Defense: CDU politicians reject possible EU nuclear weapons

There is a lack of understanding and rejection from the Union for the statements made by the SPD's top candidate in the European elections, Katarina Barley, about possible EU nuclear weapons.

Defense: CDU politicians reject possible EU nuclear weapons

There is a lack of understanding and rejection from the Union for the statements made by the SPD's top candidate in the European elections, Katarina Barley, about possible EU nuclear weapons. “The discussion about a European nuclear deterrent is currently taking place completely in a vacuum,” said the deputy chairman of the CDU/CSU parliamentary group, Johann Wadephul (CDU), to the editorial network Germany. “There is currently no political, strategic, technical and financial basis for such a goal.”

In an interview, Barley questioned the reliability of the US nuclear weapons shield because of recent statements by US presidential candidate Donald Trump. On the question of whether the EU needs its own nuclear bombs, she told the "Tagesspiegel": "On the way to a European army, this can also become an issue. Trump, who is currently campaigning for a second term in office, made an appearance at the weekend made it clear that he would not provide American support to allies with low defense spending in the event of a Russian attack. Trump is therefore accused of inflicting serious damage on NATO, which is based on the principle of deterrence.

Wadephul now replied to Barley: "Anyone who simply talks about a European nuclear power like Ms. Barley completely overlooks what a unique, trusting offer nuclear participation within NATO by the USA is to its allies. Maintaining it must be the top priority of any German federal government be." It is right to prove to the USA - no matter under which president - "that we want to be a partner on an equal level through fair burden sharing in the conventional area."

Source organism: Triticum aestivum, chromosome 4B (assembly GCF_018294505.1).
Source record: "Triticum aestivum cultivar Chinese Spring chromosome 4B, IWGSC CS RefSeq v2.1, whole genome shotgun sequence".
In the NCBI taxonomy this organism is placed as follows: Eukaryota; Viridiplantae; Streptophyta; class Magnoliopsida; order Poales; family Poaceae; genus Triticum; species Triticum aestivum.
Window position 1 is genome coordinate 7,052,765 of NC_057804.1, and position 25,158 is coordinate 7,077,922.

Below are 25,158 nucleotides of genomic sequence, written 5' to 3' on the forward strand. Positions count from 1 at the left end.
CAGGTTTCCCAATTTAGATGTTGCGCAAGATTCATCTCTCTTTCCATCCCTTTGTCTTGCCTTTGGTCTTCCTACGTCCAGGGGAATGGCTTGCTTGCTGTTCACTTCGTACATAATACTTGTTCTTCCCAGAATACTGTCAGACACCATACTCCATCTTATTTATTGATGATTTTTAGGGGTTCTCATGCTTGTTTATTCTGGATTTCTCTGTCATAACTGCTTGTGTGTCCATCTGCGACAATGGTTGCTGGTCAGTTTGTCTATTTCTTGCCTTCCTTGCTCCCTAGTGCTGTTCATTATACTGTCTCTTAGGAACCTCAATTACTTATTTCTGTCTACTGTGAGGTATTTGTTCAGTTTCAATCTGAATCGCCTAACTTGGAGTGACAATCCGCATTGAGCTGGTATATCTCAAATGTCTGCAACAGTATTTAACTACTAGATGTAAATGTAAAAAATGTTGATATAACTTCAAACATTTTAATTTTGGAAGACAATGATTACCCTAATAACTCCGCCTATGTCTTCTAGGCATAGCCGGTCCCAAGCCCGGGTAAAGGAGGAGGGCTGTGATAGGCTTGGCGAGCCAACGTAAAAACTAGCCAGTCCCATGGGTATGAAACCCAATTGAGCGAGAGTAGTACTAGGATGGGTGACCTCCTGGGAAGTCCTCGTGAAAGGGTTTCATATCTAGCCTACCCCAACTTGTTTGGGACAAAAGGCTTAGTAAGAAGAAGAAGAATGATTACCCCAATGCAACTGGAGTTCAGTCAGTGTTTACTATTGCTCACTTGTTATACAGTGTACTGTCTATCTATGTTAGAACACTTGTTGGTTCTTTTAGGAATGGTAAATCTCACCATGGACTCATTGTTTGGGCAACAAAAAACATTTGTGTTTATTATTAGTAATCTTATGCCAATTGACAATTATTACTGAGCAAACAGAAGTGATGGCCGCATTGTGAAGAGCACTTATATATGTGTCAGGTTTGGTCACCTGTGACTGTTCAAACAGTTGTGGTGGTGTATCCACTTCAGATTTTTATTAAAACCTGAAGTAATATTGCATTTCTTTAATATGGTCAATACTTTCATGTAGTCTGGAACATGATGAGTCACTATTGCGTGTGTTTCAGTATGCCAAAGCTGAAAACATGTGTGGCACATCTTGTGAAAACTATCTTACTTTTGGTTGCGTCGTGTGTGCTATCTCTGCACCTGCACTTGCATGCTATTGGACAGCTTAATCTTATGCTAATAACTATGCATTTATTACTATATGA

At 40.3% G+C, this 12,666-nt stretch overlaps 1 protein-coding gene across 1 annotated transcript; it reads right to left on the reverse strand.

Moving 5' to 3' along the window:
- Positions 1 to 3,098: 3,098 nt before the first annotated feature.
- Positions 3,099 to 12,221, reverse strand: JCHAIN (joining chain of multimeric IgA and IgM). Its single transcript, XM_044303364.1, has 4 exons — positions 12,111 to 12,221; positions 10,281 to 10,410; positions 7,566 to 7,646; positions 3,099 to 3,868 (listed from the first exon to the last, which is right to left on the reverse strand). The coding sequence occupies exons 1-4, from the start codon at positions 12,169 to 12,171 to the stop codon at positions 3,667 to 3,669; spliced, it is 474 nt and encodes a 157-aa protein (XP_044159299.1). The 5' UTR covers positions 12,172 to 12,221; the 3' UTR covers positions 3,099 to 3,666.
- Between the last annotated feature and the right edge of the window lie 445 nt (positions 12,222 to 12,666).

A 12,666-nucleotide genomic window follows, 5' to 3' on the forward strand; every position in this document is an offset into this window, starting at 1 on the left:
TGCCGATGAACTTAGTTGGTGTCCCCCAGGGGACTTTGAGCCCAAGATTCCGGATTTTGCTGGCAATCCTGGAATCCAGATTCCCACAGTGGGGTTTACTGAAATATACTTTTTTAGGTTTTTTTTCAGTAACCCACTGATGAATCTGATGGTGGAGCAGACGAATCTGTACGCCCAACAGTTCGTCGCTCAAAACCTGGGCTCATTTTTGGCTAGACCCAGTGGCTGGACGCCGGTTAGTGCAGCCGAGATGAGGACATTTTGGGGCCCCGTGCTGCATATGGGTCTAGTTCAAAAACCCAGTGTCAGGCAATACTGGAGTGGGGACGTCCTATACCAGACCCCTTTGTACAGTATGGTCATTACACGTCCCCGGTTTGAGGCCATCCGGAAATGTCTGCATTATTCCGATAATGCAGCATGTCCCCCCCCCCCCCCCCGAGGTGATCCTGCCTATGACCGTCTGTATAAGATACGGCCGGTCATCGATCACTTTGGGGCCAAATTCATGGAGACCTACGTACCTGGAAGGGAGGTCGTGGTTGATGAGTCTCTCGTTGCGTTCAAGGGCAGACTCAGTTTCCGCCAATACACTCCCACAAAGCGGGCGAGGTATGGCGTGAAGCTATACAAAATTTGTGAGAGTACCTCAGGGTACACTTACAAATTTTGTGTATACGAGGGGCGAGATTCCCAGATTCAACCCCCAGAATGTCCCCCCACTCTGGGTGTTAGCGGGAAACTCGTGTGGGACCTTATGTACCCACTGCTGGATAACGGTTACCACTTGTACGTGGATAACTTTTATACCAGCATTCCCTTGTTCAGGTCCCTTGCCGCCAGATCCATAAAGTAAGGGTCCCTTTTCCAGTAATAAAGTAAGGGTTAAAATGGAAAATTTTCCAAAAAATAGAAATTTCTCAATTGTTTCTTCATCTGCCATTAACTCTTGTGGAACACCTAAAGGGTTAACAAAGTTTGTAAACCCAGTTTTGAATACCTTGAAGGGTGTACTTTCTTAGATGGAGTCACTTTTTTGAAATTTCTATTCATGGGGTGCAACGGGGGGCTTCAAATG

Sigmar Gabriel: Europe needs credible deterrence

Former Foreign Minister Sigmar Gabriel (SPD) sees the situation differently. "I never thought I would have to think about it. But Europe needs a credible deterrent. This includes a common nuclear component," wrote Gabriel in a guest article for "stern". American protection will end in the foreseeable future; the debate about where the replacement should come from must begin now. "If we don't answer this question, others will. For example Turkey. That cannot be our interest."

The CDU foreign expert Norbert Röttgen did not even want to get involved in a substantive debate about Barley's statements. He told the editorial network Germany: "This proposal is out of this world in every respect, legally, European and security policy. Any further sentence of commentary would be too much."

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